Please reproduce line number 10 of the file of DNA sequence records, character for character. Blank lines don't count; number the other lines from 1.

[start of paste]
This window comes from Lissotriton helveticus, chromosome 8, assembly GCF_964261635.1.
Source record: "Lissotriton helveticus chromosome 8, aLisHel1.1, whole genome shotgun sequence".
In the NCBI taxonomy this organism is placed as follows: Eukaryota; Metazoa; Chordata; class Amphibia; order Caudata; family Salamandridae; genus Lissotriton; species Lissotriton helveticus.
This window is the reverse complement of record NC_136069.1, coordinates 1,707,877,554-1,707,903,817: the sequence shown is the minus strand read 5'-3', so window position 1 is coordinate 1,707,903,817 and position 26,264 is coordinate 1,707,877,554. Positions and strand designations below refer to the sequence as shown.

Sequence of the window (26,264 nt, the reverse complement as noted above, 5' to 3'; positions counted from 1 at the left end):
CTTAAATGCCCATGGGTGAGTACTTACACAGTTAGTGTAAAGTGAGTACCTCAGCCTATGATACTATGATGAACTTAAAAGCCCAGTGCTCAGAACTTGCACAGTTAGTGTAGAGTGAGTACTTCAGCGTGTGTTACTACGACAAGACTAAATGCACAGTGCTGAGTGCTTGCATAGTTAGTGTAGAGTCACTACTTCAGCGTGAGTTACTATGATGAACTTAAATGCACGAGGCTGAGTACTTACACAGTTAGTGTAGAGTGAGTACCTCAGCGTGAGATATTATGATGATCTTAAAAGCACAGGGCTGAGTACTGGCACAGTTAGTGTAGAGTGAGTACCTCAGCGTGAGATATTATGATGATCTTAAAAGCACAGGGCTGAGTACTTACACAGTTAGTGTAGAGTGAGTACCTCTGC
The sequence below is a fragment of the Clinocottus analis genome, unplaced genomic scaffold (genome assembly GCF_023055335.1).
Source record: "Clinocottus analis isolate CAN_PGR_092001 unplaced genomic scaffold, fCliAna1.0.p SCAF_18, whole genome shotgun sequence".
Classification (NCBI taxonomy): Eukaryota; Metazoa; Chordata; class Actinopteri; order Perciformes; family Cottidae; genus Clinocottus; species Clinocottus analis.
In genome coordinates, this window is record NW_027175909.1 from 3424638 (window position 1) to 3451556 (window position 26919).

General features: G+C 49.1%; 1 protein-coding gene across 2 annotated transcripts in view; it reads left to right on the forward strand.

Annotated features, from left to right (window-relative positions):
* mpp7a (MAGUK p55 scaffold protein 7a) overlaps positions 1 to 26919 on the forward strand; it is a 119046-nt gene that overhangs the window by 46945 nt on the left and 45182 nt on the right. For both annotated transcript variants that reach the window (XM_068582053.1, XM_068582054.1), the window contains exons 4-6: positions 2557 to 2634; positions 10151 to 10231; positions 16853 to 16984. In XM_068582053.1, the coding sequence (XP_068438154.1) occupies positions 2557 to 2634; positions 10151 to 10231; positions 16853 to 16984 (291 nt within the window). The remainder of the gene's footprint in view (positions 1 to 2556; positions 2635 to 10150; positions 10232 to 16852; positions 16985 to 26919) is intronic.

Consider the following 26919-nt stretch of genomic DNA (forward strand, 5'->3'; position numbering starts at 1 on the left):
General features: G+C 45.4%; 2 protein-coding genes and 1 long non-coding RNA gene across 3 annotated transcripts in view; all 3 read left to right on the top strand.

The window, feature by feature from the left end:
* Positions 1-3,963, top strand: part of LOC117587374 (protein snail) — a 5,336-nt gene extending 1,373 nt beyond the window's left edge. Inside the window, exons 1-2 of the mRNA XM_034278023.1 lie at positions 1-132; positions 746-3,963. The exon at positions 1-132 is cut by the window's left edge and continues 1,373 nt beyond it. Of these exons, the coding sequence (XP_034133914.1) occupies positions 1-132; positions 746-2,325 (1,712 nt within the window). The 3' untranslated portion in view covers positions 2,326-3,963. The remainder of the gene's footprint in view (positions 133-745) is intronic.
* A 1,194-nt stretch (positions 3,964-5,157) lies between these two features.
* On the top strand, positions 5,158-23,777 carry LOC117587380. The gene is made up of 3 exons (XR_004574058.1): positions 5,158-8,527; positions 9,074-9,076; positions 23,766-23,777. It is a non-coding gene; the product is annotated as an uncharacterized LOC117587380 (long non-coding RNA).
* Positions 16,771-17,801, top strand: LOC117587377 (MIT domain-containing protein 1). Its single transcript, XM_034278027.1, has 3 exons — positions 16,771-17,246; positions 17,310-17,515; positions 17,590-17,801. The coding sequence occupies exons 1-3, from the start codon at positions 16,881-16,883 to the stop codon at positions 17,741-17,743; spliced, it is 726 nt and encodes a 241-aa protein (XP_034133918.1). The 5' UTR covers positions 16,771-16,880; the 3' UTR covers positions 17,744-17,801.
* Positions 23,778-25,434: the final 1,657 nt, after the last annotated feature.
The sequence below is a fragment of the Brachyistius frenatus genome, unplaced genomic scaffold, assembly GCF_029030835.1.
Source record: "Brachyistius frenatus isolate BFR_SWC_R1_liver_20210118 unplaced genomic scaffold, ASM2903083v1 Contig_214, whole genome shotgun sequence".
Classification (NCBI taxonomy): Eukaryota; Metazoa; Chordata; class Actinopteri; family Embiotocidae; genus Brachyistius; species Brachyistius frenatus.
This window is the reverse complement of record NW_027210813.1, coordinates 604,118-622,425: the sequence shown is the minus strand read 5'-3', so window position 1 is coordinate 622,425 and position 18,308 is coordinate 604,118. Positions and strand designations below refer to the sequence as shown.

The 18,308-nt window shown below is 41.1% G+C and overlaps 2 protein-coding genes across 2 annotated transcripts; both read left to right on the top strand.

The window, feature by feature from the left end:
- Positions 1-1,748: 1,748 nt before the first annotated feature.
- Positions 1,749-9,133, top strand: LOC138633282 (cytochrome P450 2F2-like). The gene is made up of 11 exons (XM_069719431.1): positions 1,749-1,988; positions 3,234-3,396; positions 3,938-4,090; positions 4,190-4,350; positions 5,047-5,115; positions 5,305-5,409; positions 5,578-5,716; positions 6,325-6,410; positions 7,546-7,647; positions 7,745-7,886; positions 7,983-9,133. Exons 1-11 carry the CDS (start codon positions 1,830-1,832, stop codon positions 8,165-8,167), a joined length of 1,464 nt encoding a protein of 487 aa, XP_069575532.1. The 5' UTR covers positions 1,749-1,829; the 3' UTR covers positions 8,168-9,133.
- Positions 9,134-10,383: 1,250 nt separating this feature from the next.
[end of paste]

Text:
In genome coordinates, this window is record NW_027175909.1 from 3424638 (window position 1) to 3451556 (window position 26919).